Terrible consequences can ensue if not treated properly. Here you can see an intraarticular abscess which can
cause damage to the vascular supply especially at sites like the hip where vascularization is not particularly well
represented: the femoral epiphysis has been completely disrupted because of the intraarticular pressure. In these
cases antibiotic treatment alone is not
enough and surgery to decompress the joint
is mandatory.
In ADULTS arthritis is more commonly a
complication of therapeutic/diagnostic
procedures (iatrogenic), or less commonly
form hematogenous spread. The most
common infecting organisms are S.Aureus,
N. Gonorrhoeae and streptococci.
Treatment is the same: first empirical
therapy plus definitive cultures. It is im-

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portant to perform decompression which can be arthroscopic: basically you do an arthroscopy, wash the joint (you
do arthroscopy under fluid, so you can wash it) you can also leave one tube going into the joint, one tube going
out in order to continuously wash the joint even in the ward for a couple of days and decompress.
What I want you to know is that the sequelae may be terrible. An arthritic joint may develop, rapidly evolving to
osteoarthritis and also muscle contraction complicates the situation. So every time you see a knee like this in an
adult or in a child, it's crucial to start treatment ASAP, even when you
are in the ER: give immediately an antibiotic after performing an arthrocentesis, a synovial fluid aspiration, not to have false negatives. If
you are seeking for the bacteria responsible for the infection you want
to harvest the fluid or the tissue when the patient is not taking any antibiotic, otherwise the bacterial count would be too low.
These are the consequences of an improper or of a proper but late
treatment. Look at the disruption: the patient had to receive prosthesis
of the good hip because of arthritis.

As I said we are implanting every year more and more arthroplasties. Metallic implants, as in the case of heart
valves, are very prone to infection, and when they get infected, this is really a devastating complication for the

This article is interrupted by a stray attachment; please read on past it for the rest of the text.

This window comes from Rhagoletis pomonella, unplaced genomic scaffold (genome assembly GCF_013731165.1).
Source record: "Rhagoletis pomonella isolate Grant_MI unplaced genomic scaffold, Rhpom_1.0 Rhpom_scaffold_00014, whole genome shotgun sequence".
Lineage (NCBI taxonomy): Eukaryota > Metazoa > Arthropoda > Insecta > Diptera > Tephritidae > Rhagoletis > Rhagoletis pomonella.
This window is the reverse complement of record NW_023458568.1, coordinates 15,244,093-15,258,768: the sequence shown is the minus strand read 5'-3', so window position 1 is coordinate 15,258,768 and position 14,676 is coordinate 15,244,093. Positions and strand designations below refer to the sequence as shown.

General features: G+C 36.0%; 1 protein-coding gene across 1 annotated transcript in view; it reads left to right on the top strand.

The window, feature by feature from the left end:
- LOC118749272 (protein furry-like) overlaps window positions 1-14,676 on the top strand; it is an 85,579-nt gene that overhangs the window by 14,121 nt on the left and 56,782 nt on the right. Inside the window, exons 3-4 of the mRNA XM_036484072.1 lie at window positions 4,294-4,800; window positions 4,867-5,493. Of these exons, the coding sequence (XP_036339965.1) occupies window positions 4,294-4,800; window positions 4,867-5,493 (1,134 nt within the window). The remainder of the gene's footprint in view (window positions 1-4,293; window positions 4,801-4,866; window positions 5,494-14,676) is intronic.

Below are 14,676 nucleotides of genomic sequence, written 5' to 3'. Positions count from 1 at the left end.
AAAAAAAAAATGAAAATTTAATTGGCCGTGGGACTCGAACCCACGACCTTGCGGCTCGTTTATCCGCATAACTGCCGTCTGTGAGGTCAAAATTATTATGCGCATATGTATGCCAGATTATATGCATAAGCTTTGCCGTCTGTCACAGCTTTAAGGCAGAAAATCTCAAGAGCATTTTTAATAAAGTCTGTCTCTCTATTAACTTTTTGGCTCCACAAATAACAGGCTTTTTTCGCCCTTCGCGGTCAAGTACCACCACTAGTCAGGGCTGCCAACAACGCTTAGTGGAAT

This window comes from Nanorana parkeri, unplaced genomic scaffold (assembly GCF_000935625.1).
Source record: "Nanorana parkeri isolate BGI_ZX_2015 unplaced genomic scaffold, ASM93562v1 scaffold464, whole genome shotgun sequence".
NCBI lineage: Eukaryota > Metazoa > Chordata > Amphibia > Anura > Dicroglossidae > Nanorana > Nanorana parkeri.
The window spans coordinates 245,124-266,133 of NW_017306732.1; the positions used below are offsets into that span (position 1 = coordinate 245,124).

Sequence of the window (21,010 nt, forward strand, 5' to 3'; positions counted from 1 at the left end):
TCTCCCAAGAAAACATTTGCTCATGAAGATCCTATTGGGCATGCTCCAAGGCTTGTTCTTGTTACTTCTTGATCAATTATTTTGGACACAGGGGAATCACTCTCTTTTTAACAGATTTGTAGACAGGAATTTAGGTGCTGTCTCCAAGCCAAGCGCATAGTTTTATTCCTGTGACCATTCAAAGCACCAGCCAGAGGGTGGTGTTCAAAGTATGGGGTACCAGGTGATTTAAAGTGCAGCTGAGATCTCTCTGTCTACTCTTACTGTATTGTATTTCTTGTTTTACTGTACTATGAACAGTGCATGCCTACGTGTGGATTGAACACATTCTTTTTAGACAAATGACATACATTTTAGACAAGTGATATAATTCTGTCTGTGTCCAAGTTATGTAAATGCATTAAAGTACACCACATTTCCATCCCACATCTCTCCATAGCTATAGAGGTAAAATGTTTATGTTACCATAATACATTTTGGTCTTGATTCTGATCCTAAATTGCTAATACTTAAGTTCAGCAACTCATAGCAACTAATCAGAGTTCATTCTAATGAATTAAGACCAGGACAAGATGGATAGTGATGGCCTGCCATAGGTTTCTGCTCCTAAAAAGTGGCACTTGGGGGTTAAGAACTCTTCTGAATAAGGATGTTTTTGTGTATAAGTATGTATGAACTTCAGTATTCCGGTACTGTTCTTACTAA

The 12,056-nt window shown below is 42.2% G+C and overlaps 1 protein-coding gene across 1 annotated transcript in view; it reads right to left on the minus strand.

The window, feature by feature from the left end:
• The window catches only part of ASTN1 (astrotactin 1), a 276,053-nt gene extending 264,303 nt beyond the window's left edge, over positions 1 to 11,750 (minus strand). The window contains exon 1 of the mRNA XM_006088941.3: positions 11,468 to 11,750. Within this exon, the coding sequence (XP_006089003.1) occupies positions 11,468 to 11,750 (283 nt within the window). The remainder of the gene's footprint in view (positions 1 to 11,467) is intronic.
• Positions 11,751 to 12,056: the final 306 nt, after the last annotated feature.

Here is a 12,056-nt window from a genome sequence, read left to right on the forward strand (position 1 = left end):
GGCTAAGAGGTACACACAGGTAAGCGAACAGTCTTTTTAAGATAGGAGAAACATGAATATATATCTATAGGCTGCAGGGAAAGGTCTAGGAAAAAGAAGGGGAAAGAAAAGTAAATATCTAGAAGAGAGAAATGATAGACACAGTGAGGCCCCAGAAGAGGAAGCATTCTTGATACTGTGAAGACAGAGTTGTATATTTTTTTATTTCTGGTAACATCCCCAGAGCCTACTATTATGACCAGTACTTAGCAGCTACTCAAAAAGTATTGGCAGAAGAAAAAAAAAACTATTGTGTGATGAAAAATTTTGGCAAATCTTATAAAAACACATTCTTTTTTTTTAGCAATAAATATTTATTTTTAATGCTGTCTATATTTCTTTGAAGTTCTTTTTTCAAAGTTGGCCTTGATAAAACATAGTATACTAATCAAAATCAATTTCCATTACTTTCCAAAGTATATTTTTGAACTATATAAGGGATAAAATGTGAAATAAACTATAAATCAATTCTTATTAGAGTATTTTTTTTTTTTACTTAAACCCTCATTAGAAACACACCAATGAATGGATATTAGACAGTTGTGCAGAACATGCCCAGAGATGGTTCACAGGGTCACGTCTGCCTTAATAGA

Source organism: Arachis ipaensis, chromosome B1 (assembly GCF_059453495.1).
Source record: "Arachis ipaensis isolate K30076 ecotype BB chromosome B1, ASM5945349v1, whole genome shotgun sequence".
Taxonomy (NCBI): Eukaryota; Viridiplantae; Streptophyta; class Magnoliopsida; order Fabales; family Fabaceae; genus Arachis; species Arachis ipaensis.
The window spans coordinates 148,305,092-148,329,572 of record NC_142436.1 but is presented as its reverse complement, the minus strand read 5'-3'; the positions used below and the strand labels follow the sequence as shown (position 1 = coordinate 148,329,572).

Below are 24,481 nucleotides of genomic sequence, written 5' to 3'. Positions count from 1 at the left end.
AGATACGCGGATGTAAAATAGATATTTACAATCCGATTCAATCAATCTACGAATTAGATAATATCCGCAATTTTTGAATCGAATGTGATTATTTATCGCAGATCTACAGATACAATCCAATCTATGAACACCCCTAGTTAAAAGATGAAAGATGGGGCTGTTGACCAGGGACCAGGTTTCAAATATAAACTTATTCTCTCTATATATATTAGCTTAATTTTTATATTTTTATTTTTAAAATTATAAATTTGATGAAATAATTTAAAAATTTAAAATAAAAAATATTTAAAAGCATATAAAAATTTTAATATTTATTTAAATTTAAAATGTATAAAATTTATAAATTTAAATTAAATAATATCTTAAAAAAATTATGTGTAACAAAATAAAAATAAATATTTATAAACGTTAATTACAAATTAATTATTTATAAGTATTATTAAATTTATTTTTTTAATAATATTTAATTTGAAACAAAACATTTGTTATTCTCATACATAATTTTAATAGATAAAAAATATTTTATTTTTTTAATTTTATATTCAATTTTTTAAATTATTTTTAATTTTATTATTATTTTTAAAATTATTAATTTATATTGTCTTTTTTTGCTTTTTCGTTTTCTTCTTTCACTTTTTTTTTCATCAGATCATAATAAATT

patient. It causes severe disability requiring long term IV antibiotic therapy and a two stage surgical procedure: you
have to first remove the implant (which is infected, it is impossible to clean it from the bacteria with antibiotics), implant a cemented spacer (a kind of prosthesis made of cement capable of releasing locally antibiotics in order to
sterilize the area), and then after months during which the patient cannot walk on his limb (the cement spacer
doesn't work like a prosthesis), you can implant a new prosthesis.
Infection to an arthroplasty can occur at any time after surgery. That's why, even if the risk is higher in close
proximity to surgery (1 six weeks), sometimes infections in the mouth, teeth, lungs, urinary tract, or skin, or just
after regular dental procedures that involve gum bleeding can force bacteria in the bloodstream, causing infected
arthroplasty. Therefore you always have to recommend antibiotic prophylaxis to any patient carrying a prosthesis before any (even dental) surgery. Every time we operate a patient, in case we do a medium/demanding
surgery, we always establish a prophylactic therapy, which is very effective in minimizing the risk. However, 1-1.2%
of patients receiving an arthroplasty get infected, despite the prophylaxis. This is a complication you are going to
see if you are attending an orthopedic department. In our department we do maybe 120 prostheses per year, so we
see at least one infection in these patients, whatever we do to prevent it. These are part of the complications which
are not caused by malpractice, but by the procedure itself. What you can do is to recommend to patient to establish
prophylaxis and of course never operate on patients who have an ongoing UTI or dental infection.
The most frequent pathogens are Staphylococcus Epidermidis and S.Aureus,
which are on the skin, group B streptococci and of course MRSA; MRSA infection to
an arthroplasty is a really severe condition because it requires long-term therapy with
multiple antibiotics with frequently lots of complications.
This is the early presentation of an infected total knee (here in a recently operated
patient). The joint is typically swollen, red and warm. The joint is typically flexed in a position as motion is usually very painful, so we have loss of function, and also drainage
may be present.
CRP is typically very elevated before starting the antibiotic therapy and is the best
monitor to assess the effectiveness of your therapy. If your antibiotic is the right one and
it is effective, CRP decreases fast once you have started the treatment.
Q: How do you distinguish if CRP is elevated due to surgery or due to infection?
A: CRP is increased after surgery, but not that much compared to how it can be increased in such cases; so
with such infections CRP is much more increased. Also, it generally decreases in the first days after surgery, so